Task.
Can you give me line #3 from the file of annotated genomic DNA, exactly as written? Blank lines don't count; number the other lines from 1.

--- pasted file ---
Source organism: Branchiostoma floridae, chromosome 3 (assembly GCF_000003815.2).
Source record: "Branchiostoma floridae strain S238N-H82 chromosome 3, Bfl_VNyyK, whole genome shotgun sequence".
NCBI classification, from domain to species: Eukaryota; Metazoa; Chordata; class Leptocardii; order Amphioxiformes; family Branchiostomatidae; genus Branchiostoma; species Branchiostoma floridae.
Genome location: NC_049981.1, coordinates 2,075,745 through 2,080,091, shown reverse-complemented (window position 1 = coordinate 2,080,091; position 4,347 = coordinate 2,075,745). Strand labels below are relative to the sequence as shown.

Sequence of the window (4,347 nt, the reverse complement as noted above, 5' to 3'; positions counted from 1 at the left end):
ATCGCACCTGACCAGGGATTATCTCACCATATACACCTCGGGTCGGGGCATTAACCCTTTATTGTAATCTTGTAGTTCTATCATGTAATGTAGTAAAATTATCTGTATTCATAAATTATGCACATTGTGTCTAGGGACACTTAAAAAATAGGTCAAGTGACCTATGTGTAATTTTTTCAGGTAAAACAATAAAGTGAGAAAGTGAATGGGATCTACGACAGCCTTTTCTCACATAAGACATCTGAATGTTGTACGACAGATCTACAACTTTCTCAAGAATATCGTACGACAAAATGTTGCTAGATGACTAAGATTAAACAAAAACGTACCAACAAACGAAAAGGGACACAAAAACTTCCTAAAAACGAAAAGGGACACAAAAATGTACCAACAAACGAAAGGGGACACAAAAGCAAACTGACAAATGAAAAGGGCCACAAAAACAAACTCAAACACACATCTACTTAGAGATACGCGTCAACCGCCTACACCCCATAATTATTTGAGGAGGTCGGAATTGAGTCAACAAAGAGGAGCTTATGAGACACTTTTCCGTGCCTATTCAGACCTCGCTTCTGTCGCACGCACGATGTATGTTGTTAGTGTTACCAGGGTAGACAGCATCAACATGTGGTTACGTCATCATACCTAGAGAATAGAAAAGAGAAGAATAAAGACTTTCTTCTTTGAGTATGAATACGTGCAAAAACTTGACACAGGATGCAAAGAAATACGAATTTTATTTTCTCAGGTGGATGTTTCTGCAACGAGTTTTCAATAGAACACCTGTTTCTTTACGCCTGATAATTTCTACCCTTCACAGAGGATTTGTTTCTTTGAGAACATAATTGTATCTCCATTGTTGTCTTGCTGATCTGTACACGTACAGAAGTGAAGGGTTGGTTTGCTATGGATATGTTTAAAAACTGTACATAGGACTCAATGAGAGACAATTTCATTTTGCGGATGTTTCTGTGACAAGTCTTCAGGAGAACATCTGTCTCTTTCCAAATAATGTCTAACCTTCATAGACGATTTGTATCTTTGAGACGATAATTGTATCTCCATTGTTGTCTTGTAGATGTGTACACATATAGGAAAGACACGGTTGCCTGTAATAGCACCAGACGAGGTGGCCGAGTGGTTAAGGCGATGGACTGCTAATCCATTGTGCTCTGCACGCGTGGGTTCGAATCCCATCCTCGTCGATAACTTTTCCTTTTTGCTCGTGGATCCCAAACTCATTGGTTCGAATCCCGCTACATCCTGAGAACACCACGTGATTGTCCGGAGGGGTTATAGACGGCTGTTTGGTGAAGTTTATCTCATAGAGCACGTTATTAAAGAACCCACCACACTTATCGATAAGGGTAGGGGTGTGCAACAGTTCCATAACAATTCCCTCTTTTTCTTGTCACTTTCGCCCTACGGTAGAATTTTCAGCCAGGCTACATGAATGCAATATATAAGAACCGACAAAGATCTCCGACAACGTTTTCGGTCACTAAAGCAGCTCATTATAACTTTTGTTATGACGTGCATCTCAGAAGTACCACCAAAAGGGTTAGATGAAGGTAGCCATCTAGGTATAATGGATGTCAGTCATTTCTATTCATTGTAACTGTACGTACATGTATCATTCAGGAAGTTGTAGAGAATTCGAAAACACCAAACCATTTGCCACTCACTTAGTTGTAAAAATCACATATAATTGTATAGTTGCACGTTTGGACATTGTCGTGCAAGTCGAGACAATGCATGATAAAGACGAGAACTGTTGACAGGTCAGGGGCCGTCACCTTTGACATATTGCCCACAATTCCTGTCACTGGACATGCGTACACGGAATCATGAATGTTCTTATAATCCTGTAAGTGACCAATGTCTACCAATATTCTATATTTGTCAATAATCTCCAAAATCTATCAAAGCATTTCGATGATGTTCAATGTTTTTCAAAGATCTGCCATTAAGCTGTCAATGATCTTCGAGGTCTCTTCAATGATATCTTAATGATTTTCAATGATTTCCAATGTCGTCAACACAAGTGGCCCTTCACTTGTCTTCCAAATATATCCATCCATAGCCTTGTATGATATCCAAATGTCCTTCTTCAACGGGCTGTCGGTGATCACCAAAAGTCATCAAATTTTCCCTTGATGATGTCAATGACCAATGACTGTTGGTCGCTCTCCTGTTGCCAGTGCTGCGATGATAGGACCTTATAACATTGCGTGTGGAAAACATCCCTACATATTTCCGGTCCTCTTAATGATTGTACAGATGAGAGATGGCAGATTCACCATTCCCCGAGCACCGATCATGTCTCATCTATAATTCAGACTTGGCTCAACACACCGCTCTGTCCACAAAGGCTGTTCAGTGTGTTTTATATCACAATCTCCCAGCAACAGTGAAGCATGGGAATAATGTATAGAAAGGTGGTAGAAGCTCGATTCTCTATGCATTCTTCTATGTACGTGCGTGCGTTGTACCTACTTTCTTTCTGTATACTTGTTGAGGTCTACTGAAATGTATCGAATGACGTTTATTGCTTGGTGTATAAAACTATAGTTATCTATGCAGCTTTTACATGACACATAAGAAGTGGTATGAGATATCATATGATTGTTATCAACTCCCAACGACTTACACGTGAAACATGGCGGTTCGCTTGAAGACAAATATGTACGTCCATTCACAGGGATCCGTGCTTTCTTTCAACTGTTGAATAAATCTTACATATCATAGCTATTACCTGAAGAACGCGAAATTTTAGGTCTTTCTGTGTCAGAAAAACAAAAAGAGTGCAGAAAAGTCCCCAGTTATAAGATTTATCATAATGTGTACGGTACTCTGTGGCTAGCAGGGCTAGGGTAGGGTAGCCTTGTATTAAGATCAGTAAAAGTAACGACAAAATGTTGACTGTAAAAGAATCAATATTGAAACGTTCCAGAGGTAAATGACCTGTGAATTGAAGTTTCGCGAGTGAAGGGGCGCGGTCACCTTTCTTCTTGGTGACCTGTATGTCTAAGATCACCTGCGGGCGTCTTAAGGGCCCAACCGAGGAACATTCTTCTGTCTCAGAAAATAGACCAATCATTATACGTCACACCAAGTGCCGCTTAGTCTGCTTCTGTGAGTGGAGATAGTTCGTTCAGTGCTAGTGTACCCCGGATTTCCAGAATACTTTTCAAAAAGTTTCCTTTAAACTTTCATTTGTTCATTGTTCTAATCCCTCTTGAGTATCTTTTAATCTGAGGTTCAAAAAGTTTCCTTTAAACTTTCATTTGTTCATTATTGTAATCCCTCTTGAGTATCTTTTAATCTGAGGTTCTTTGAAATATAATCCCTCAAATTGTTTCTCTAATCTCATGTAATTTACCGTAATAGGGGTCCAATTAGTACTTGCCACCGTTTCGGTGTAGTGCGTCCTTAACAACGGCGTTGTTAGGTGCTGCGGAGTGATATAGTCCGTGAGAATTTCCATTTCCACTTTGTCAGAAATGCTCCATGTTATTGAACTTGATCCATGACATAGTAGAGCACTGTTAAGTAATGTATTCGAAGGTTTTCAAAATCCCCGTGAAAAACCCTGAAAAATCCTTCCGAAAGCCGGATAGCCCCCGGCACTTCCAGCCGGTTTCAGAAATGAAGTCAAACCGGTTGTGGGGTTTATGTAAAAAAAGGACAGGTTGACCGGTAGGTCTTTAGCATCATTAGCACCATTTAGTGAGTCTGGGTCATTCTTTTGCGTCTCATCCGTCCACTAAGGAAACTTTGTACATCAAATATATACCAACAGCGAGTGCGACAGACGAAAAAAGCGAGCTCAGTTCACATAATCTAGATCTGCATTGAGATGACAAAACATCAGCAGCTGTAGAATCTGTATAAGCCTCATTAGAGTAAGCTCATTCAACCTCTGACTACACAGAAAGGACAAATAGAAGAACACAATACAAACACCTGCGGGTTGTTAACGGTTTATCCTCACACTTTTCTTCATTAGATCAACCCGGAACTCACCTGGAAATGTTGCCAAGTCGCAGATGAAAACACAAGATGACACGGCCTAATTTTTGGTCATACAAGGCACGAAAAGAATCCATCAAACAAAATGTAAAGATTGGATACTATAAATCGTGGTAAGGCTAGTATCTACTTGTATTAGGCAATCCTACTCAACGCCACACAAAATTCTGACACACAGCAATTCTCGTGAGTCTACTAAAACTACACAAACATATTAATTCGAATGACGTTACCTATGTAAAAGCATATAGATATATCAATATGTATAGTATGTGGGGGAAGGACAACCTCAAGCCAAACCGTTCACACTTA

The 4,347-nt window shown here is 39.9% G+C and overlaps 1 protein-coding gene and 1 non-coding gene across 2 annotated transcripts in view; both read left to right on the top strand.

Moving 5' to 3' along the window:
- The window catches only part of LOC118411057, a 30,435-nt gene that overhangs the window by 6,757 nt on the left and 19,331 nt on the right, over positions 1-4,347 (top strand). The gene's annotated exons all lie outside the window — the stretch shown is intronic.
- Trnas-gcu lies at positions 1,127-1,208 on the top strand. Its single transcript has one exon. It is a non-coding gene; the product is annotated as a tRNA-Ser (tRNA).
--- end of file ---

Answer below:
NCBI classification, from domain to species: Eukaryota; Metazoa; Chordata; class Leptocardii; order Amphioxiformes; family Branchiostomatidae; genus Branchiostoma; species Branchiostoma floridae.